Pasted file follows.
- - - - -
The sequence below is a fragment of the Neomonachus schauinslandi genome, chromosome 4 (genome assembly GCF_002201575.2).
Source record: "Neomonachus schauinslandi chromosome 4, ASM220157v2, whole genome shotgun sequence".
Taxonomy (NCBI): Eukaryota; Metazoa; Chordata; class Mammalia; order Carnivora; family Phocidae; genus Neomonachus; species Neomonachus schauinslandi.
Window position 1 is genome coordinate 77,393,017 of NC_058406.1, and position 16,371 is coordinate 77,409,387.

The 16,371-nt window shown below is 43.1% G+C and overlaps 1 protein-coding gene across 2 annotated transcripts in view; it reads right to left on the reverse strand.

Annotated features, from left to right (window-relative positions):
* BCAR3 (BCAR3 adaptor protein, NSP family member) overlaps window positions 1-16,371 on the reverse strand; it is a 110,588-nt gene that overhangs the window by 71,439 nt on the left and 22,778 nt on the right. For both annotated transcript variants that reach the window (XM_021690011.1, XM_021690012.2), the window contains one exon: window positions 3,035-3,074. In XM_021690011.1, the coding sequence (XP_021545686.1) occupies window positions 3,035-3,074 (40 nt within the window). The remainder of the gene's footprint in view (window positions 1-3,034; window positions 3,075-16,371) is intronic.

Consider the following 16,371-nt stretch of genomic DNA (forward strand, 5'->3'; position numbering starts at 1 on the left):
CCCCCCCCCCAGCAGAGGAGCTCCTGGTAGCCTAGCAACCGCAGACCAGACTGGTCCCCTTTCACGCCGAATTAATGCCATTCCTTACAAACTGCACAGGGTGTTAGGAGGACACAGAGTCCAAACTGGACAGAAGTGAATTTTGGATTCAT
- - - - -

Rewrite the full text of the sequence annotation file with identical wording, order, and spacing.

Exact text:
The sequence below is a fragment of the Neomonachus schauinslandi genome, chromosome 4 (genome assembly GCF_002201575.2).
Source record: "Neomonachus schauinslandi chromosome 4, ASM220157v2, whole genome shotgun sequence".
Taxonomy (NCBI): Eukaryota; Metazoa; Chordata; class Mammalia; order Carnivora; family Phocidae; genus Neomonachus; species Neomonachus schauinslandi.
Window position 1 is genome coordinate 77,393,017 of NC_058406.1, and position 16,371 is coordinate 77,409,387.

The 16,371-nt window shown below is 43.1% G+C and overlaps 1 protein-coding gene across 2 annotated transcripts in view; it reads right to left on the reverse strand.

Annotated features, from left to right (window-relative positions):
* BCAR3 (BCAR3 adaptor protein, NSP family member) overlaps window positions 1-16,371 on the reverse strand; it is a 110,588-nt gene that overhangs the window by 71,439 nt on the left and 22,778 nt on the right. For both annotated transcript variants that reach the window (XM_021690011.1, XM_021690012.2), the window contains one exon: window positions 3,035-3,074. In XM_021690011.1, the coding sequence (XP_021545686.1) occupies window positions 3,035-3,074 (40 nt within the window). The remainder of the gene's footprint in view (window positions 1-3,034; window positions 3,075-16,371) is intronic.

Consider the following 16,371-nt stretch of genomic DNA (forward strand, 5'->3'; position numbering starts at 1 on the left):
CCCCCCCCCCAGCAGAGGAGCTCCTGGTAGCCTAGCAACCGCAGACCAGACTGGTCCCCTTTCACGCCGAATTAATGCCATTCCTTACAAACTGCACAGGGTGTTAGGAGGACACAGAGTCCAAACTGGACAGAAGTGAATTTTGGATTCAT